Variable-speed air-forced cooler technology
Advanced air coolers are able to cool transformer oil more efficiently than older systems. Replacement or expansion of cooling plants by a new solution can lead to reduction of oil temperatures by several degrees and have a positive influence on the service lifetimes of oil and therefore transformers. Or, conversely, better coolers can – at the same oil temperatures – enhance the maximum performance of a transformer or allow it to operate at a higher average load. The upgrade or expansion of a cooling system in some cases can eliminate the need for immediate investment in a new transformer, or extend the life cycle of existing transformers.
Keywords: component, cooling, upgrade, lifetime, performance
Today, many relatively old transformers are being operated at, or beyond, the expected rated performance limits at the time of their design. This is associated with higher load and hence higher average temperature of the transformer oil, which leads to faster deterioration of the oil and solid insulation, meaning the transformer itself. The Montsinger Rule  illustrates the key role played by oil cooling in the service life of a transformer: a rise of approximately 8-10 K in oil temperature results in halving the transformer life cycle.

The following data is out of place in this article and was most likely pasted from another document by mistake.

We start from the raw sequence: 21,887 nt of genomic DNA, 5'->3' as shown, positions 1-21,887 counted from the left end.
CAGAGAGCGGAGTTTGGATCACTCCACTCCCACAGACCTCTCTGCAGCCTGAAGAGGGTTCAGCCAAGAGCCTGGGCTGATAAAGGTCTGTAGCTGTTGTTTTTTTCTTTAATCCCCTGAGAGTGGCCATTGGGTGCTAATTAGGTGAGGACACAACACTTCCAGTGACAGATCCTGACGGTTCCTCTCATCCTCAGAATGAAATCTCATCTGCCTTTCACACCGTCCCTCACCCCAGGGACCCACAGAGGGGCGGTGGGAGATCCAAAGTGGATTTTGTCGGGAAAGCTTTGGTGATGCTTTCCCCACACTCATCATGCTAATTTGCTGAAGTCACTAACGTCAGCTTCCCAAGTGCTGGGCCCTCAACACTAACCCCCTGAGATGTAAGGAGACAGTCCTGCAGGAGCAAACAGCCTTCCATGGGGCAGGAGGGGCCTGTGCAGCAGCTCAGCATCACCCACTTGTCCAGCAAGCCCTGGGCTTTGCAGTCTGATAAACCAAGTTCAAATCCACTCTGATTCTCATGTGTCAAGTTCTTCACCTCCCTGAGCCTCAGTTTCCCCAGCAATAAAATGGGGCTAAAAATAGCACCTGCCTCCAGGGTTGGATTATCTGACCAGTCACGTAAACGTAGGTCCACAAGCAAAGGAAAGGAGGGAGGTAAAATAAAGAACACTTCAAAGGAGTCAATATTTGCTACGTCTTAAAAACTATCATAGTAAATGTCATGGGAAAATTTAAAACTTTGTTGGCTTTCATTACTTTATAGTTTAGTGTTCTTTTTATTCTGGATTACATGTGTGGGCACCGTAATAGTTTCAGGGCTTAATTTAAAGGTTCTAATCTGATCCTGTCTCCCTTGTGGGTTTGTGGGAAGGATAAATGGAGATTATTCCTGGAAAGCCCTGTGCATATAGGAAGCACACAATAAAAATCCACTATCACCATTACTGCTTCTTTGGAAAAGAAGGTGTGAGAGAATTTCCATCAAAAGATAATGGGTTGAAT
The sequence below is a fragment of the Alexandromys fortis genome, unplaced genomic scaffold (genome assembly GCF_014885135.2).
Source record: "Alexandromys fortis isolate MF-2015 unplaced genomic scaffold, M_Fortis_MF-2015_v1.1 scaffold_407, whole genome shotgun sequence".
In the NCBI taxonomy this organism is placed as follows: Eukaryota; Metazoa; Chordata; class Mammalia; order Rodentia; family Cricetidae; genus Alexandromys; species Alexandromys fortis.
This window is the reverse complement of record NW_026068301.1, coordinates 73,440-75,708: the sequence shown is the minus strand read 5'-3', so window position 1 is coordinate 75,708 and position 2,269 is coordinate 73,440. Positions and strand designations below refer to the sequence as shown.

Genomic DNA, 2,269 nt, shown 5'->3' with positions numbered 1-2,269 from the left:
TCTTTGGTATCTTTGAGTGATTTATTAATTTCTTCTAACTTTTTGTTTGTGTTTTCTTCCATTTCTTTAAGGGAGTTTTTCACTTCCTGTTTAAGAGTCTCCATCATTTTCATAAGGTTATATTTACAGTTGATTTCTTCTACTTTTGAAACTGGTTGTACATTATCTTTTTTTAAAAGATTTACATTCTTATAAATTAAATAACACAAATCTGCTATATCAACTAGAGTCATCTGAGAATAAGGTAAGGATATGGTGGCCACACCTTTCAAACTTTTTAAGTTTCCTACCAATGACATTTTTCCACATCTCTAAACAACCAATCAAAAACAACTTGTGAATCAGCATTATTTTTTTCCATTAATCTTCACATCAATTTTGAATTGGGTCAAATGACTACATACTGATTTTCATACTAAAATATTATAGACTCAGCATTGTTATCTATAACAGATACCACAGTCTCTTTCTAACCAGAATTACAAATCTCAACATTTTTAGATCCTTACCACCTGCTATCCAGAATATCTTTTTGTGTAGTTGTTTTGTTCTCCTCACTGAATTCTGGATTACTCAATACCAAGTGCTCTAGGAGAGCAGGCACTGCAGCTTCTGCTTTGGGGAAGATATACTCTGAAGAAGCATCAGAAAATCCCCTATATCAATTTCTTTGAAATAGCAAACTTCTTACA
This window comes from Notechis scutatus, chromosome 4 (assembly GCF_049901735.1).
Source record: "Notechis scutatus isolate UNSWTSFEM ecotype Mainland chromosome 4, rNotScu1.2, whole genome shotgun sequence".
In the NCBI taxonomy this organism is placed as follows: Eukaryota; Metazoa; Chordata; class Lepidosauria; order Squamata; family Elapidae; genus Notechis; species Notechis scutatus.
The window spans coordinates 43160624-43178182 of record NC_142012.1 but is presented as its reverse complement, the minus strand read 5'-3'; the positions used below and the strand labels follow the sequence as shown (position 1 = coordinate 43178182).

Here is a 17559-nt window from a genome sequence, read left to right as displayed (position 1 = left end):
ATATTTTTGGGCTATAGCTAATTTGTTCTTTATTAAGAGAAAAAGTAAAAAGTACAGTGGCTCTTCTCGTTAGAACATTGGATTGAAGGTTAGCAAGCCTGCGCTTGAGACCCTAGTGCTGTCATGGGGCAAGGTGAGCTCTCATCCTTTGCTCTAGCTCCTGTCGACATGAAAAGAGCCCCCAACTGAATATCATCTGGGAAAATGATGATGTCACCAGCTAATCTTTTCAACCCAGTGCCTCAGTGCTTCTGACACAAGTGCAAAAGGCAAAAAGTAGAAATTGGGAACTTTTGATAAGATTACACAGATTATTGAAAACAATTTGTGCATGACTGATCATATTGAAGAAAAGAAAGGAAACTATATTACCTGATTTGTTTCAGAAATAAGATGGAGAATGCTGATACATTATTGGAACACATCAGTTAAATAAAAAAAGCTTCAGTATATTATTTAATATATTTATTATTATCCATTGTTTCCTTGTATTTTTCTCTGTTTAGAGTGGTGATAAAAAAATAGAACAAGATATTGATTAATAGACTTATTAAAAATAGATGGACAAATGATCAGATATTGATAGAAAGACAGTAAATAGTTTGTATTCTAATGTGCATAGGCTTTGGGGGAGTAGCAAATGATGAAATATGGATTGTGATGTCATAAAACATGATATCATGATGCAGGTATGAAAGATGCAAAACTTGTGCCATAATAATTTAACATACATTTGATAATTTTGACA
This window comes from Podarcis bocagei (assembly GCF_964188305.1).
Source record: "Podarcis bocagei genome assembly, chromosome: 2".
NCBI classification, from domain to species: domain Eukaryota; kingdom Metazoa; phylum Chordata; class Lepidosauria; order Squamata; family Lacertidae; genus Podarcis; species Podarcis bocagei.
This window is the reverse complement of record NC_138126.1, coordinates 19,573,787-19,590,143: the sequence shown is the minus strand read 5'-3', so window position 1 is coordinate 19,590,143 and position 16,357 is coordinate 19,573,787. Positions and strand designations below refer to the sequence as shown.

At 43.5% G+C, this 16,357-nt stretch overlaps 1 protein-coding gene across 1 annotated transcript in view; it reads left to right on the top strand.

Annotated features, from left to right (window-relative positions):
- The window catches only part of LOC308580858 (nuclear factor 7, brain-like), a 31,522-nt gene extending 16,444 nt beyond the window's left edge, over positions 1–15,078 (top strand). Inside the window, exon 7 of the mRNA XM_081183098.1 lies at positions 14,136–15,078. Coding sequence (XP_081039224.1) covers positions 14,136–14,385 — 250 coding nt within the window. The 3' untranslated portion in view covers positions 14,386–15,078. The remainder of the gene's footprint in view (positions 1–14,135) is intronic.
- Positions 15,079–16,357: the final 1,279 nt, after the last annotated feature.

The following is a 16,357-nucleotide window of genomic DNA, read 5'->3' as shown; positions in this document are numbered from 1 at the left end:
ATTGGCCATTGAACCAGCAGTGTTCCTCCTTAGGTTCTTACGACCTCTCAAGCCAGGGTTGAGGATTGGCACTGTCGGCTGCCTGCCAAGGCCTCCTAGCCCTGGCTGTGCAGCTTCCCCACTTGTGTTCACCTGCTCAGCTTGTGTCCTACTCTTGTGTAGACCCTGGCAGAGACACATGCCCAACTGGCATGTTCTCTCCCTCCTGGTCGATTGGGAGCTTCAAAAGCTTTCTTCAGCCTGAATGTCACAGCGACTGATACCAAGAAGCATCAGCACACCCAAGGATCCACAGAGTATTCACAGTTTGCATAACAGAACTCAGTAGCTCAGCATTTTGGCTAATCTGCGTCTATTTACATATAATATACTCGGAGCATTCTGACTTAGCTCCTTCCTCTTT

To extend the service life of a transformer, or to upgrade it for higher output requirements, modernization and/or expansion of the oil cooling system has proved effective. Today, forced air oil coolers (AF) offer more cooling capacity on a certain footprint than was the case, for example, 20 years ago. According to comparing calculations of existing old units with the implementation of new, modern fans, an improvement of cooling capacity based on same footprint and noise level of 10 – 15% could be realized. As a result, the replacement or the expansion of an oil-cooling system can lead to more output, less wear, and/or longer system lifetime cycles.
The use of new cooling systems is not only recommended when the existing cooling technology is at the end of its life cycle or defect; the upgrade of cooling systems may also serve for performance enhancement and, in certain cases, can eliminate the immediate need for investments in new and larger transformers. Relevant applications, for example, include power grid sections that – as a result of supply from renewable energy sources – are subject to higher loads than when the transformers were originally planned and designed. Another example is grid sections for which upgrading of turbines and/or generators has led to output increases.
Determination of remaining service lifetime
It is advised to examine a number of criteria before investing in more powerful cooling systems.
1. The first question is whether the transformer, and especially all its insulation materials, are still serviceable for a sufficiently long period of time, and if there are any other current carrying components (bushings, tap changers, leads, etc.) that may limit the increased loading levels.